- Virginia Lozano/Daily
By Charlotte Jenkins, Daily Staff Reporter
Published October 8, 2013
The University’s chapter of the Delta Gamma women’s fraternity hosted best-selling author Michael Hingson for its second Lectureship in Ethics and Leadership event Tuesday to a crowd of about 200 students and guests.
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Blind since birth, Hingson was at work on the 78th floor of the World Trade Center on 9/11. Roselle, then his guide dog, led Hingson and others down the 78 flights of stairs and through the chaotic situation that ensued that day.
Lectureship is a national Delta Gamma event that will occur on 19 campuses throughout the country this year. This is Delta Gamma’s second such event at the University. The first was held in spring 2011 and featured Kerry Kennedy, an American human rights activist and writer.
LSA junior Ailie Steir, vice president of communications for Delta Gamma, said the event’s purpose is to bring someone to campus that can talk about ideals, values and ethics.
At a national level, Delta Gamma has chosen to support Service for Sight, a charity which raises awareness about obstacles for the blind or nearly blind populations and the resources available to them.
Lectureship speakers do not have to relate to the sorority’s chosen cause, but Steir said the chapter and alumni were excited about Hingson’s connection to activism for the blind. Hingson previously spoke at the Delta Gamma National Convention in Indiana.
Hingson discussed his own experiences as a disabled person and his foundation’s work advocating for the blind.
“As a society, we don’t tolerate differences, we fear them,” Hingson said. “I look forward to the day I can walk into a restaurant and be handed a menu in Braille.”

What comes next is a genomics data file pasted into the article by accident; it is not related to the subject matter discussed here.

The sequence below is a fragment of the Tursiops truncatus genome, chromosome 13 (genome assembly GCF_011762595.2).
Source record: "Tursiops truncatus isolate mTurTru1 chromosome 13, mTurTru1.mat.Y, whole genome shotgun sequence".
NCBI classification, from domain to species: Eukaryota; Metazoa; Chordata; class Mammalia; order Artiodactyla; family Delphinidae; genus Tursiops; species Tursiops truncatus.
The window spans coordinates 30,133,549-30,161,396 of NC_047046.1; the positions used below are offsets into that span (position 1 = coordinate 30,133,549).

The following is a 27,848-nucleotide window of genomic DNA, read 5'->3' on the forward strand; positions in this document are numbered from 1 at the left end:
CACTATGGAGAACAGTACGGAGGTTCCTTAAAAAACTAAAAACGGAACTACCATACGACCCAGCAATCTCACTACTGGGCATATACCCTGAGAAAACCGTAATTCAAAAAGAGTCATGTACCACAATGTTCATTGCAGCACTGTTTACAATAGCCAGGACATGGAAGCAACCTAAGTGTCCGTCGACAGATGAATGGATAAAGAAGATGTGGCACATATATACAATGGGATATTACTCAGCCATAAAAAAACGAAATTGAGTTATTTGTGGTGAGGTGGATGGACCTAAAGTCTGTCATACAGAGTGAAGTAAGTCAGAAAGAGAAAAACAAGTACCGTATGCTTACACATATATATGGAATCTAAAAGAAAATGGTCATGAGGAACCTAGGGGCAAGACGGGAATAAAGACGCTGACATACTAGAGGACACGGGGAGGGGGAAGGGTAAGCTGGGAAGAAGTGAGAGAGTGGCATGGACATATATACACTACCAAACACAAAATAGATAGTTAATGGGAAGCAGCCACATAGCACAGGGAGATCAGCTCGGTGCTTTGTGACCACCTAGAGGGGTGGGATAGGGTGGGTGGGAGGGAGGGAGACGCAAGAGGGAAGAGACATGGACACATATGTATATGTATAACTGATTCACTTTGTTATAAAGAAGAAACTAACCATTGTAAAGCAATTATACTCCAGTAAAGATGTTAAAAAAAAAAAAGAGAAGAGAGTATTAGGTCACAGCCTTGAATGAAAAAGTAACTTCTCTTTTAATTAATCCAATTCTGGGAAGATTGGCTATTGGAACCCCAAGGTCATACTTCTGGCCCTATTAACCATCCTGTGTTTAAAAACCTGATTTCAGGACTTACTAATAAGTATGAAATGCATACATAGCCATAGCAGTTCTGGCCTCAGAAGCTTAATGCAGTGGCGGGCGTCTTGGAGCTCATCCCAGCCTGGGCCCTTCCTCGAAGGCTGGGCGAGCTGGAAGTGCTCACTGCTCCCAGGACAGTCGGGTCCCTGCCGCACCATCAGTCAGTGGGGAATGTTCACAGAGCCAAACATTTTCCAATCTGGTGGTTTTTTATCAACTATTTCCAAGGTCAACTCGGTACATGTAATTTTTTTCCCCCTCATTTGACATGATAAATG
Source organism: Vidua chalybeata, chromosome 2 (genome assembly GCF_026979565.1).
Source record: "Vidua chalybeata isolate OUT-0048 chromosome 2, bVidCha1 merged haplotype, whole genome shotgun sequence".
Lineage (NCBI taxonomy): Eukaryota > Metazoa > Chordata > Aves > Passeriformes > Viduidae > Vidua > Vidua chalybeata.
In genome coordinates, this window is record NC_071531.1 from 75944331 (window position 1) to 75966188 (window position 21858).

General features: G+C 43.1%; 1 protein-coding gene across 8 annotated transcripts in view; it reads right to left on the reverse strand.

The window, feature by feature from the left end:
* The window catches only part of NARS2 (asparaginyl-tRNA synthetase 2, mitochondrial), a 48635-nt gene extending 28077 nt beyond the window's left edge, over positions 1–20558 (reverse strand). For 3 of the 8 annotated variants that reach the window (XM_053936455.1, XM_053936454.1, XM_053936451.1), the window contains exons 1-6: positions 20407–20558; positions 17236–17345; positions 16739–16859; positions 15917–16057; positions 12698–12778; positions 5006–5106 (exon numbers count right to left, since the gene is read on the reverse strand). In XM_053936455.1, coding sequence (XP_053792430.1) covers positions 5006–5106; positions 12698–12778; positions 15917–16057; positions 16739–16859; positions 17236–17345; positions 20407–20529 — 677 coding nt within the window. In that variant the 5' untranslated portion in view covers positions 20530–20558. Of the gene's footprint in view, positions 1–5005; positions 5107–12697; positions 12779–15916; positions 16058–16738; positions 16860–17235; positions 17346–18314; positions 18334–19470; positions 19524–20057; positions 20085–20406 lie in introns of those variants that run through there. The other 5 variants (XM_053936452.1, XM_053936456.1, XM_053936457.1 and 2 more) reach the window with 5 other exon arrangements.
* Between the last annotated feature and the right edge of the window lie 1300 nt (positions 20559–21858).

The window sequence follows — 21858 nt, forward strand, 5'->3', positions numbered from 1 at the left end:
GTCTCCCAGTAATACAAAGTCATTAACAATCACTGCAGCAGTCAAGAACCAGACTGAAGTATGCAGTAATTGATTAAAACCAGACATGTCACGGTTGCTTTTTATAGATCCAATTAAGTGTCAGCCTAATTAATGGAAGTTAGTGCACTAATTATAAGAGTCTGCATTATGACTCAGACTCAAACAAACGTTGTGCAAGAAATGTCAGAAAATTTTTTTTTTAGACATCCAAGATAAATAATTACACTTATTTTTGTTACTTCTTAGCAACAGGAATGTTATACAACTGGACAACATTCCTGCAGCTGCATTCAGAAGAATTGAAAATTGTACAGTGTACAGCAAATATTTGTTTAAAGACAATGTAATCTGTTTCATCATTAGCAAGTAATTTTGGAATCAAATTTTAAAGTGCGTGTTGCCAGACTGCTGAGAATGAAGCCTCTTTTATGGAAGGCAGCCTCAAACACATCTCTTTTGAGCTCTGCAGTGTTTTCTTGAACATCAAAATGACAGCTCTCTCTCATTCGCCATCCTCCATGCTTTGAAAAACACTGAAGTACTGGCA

In 2011, Hingson established Roselle’s Dream Foundation, named in honor of the heroic guide dog. Proceeds benefit blind people in need of technological aids, such as the $5,495 machine that allows them to take notes in Braille.
Members of the Manchester Lions Club — a local chapter of the national service organization — traveled from Manchester, Mich. to the event. Lions member Peggy Allen said she heard about the event through the Ann Arbor Lions Club, and wanted to attend because of the Lions’ work supporting leader-dog programs for the blind and supplying low-income or disabled people with eyeglasses.
Engineering freshman Nikki Steltenkamp, a member of Delta Gamma, said she heard about the event during sorority recruitment.
“One of the biggest pieces of advice my dad gave me before leaving for school was to go to everything, no matter what,” Steltenkamp said. “An event like this shows that college is not just about parties or studying.”
LSA sophomore McKenna Meyer said she expected the lecture to center on Higson’s experience during 9/11, but was pleased to hear about his daily experience as a blind individual and the subjectification he faces.